Sofia Sees Hope Ambassadors are a network of passionate supporters who enhance our mission in their communities across the globe. Our Ambassadors give encouragement to Leber congenital amaurosis (LCA) patients and caregivers, they attend conferences, keep up with research, and share their stories and experiences to help others. They represent Sofia Sees Hope in Mexico, Canada, the Netherlands and across the United States.

If you are interested in contacting an Ambassador or learning more about our program, please contact Ashley Luppold, program manager, ashley@sofiaseeshope.org.

Meet the Ambassadors

Ashlyn Lincoln

Living in a suburb of Nashville, Tenn., Ashlyn Lincoln and her husband, Axel, are parents to 6-year-old Gunner, who was born without vision, and 8-year-old Ace, who is sighted. Doctors diagnosed Gunner at 6 months with LCA10 caused by a mutation in his CEP290 gene.

“It seems just yesterday my journey began as having a child with a visual impairment,” she says. “I was overwhelmed, exhausted, emotional, determined and lost. All at once.”

At the first event she ever attended for families living with vision loss, she received love, support and a helping hand. They helped entertain Ace while she tended to an overwhelmed and overstimulated Gunner. They passed on books and games and toys and gave her information for more resources.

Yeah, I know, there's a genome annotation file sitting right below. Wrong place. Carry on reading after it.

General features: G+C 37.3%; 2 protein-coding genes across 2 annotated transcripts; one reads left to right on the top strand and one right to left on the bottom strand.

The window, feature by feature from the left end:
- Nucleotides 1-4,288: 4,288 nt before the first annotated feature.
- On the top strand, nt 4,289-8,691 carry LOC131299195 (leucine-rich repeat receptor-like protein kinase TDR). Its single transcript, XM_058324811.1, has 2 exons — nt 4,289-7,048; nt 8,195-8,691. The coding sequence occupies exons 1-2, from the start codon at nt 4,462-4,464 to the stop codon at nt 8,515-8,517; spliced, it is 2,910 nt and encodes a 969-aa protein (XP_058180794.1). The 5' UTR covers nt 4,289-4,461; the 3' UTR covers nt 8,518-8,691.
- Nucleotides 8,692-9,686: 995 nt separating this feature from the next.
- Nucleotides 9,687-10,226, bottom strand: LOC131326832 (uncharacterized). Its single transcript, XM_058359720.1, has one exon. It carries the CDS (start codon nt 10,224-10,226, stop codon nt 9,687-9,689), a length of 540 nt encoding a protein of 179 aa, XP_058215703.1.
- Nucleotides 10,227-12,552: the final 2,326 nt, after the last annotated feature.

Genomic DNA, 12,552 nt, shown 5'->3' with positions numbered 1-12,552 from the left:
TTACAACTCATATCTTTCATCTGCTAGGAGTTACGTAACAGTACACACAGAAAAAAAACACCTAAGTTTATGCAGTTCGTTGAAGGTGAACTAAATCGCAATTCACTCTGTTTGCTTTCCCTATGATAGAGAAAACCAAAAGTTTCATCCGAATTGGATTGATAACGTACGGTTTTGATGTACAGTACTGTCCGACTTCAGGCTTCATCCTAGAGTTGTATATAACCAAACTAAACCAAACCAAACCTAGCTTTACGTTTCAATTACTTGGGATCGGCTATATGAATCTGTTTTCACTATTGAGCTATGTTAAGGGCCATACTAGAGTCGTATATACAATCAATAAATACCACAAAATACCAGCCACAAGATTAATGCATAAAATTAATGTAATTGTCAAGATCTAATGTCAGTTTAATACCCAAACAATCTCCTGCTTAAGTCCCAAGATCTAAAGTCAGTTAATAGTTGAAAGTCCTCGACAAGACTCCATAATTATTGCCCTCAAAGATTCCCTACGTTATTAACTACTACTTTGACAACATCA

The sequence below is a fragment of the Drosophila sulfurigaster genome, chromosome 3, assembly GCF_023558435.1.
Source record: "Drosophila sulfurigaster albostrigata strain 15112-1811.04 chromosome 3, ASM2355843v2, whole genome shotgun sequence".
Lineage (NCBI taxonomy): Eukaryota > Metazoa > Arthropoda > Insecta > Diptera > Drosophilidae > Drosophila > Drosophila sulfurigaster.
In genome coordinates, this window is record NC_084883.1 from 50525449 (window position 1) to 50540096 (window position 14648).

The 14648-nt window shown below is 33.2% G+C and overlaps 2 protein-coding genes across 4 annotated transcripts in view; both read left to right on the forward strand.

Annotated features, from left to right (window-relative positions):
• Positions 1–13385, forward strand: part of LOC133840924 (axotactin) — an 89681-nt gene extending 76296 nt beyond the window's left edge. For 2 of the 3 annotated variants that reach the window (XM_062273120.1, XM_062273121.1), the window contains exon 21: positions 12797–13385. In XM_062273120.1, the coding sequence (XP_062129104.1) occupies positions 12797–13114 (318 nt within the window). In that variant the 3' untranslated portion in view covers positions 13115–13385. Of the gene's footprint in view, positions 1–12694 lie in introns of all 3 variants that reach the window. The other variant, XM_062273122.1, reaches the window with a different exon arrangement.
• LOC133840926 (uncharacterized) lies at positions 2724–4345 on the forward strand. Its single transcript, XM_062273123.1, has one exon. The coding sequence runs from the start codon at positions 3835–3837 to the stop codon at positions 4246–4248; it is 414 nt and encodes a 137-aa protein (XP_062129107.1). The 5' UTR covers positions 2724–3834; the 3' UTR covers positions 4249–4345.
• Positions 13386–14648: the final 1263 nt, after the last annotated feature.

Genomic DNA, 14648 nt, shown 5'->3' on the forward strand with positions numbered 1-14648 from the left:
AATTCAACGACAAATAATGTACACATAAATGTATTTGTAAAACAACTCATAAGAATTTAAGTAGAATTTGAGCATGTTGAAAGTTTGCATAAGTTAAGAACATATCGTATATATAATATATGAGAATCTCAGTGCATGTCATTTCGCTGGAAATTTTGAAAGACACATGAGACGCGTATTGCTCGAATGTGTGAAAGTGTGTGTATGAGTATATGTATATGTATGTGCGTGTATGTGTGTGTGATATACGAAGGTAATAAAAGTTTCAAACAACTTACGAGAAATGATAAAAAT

“Let me be that support for you today,” she tells families. “Please, take it all! I am passing it on with love, just as it was passed onto me.”

Young man posing with black dog

Jack McCormick

Jack McCormick of Ontario, Canada, graduated from Wilfrid Laurier University in Waterloo, Ontario, in 2018. Diagnosed with LCA2 due to a mutation in his RPE65 gene, Jack is a passionate advocate for inclusion and accessibility on all fronts. He initially tried to hide his blindness but that all ended when he got Jake, his beloved guide dog. Jake immediately made Jack feel like he was wearing a sticker that said, “Hey, I can’t see,” which led to acceptance. Acceptance led to respect and opening pathways to social accessibility, that, in turn, helps fuel research.

As an Ambassador, Jack tells his story in every “Seeing Hope” newsletter, covering topics ranging from technology to help the visually impaired to navigating the pandemic.

Angélica Bretón Morán

Angélica Bretón Morán is a 24-year-old from Mexico. She has Leber congenital amaurosis (LCA) with a mutation in her RPGRIP1 gene.

Her philosophy is, “You have to be aware of the limitations, but you also have to find a way around the obstacles, or pass through them, or use them as a catapult, or see them as a feature that makes us unique and special as people, as we all are.”

A musician by training, Angélica supports young people with visual impairment who study at the Faculty of Music (FAMUS) of the UANL in Mexico. She also founded a Facebook support group for LCA patients and family who have the RPGRIP1 mutation.

Tami and Michael Morehouse

Tami and Mike Morehouse

Tami Morehouse made research history when at age 44, she participated in a clinical trial for gene therapy for LCA2 (RPE65). Ultimately, Spark Therapeutics developed the drug that was marketed as LUXTURNA® following Federal Drug Administration approval in December 2017.